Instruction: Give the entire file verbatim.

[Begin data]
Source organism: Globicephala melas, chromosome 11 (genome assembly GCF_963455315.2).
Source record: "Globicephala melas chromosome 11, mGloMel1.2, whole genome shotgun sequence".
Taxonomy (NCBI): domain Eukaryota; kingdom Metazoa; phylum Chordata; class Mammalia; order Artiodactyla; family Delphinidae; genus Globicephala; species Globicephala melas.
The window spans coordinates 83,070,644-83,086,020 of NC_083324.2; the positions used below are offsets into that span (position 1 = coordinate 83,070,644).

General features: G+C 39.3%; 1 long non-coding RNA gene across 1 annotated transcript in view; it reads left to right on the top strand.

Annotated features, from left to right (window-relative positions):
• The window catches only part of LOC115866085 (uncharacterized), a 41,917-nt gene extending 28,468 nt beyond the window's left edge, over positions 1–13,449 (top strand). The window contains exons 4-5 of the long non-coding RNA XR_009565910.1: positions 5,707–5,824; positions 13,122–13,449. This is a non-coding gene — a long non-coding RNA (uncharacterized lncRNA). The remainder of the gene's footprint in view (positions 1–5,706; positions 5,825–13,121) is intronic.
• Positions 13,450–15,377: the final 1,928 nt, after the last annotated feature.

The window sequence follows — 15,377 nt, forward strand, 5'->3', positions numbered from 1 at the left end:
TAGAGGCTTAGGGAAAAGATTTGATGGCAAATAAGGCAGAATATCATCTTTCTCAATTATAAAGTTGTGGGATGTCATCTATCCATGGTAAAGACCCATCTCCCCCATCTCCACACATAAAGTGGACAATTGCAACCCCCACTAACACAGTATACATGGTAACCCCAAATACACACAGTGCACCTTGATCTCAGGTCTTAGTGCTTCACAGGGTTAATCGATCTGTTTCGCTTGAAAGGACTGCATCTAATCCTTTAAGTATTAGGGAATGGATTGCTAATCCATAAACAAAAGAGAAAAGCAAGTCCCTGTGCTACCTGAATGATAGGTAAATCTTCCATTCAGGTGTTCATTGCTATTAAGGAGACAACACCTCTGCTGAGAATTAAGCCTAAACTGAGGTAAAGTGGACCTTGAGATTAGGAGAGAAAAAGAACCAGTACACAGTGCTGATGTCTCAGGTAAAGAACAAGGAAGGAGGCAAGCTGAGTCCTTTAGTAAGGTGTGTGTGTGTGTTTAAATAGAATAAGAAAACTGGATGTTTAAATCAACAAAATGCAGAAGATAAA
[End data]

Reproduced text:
Source organism: Globicephala melas, chromosome 11 (genome assembly GCF_963455315.2).
Source record: "Globicephala melas chromosome 11, mGloMel1.2, whole genome shotgun sequence".
Taxonomy (NCBI): domain Eukaryota; kingdom Metazoa; phylum Chordata; class Mammalia; order Artiodactyla; family Delphinidae; genus Globicephala; species Globicephala melas.
The window spans coordinates 83,070,644-83,086,020 of NC_083324.2; the positions used below are offsets into that span (position 1 = coordinate 83,070,644).

General features: G+C 39.3%; 1 long non-coding RNA gene across 1 annotated transcript in view; it reads left to right on the top strand.

Annotated features, from left to right (window-relative positions):
• The window catches only part of LOC115866085 (uncharacterized), a 41,917-nt gene extending 28,468 nt beyond the window's left edge, over positions 1–13,449 (top strand). The window contains exons 4-5 of the long non-coding RNA XR_009565910.1: positions 5,707–5,824; positions 13,122–13,449. This is a non-coding gene — a long non-coding RNA (uncharacterized lncRNA). The remainder of the gene's footprint in view (positions 1–5,706; positions 5,825–13,121) is intronic.
• Positions 13,450–15,377: the final 1,928 nt, after the last annotated feature.

The window sequence follows — 15,377 nt, forward strand, 5'->3', positions numbered from 1 at the left end:
TAGAGGCTTAGGGAAAAGATTTGATGGCAAATAAGGCAGAATATCATCTTTCTCAATTATAAAGTTGTGGGATGTCATCTATCCATGGTAAAGACCCATCTCCCCCATCTCCACACATAAAGTGGACAATTGCAACCCCCACTAACACAGTATACATGGTAACCCCAAATACACACAGTGCACCTTGATCTCAGGTCTTAGTGCTTCACAGGGTTAATCGATCTGTTTCGCTTGAAAGGACTGCATCTAATCCTTTAAGTATTAGGGAATGGATTGCTAATCCATAAACAAAAGAGAAAAGCAAGTCCCTGTGCTACCTGAATGATAGGTAAATCTTCCATTCAGGTGTTCATTGCTATTAAGGAGACAACACCTCTGCTGAGAATTAAGCCTAAACTGAGGTAAAGTGGACCTTGAGATTAGGAGAGAAAAAGAACCAGTACACAGTGCTGATGTCTCAGGTAAAGAACAAGGAAGGAGGCAAGCTGAGTCCTTTAGTAAGGTGTGTGTGTGTGTTTAAATAGAATAAGAAAACTGGATGTTTAAATCAACAAAATGCAGAAGATAAA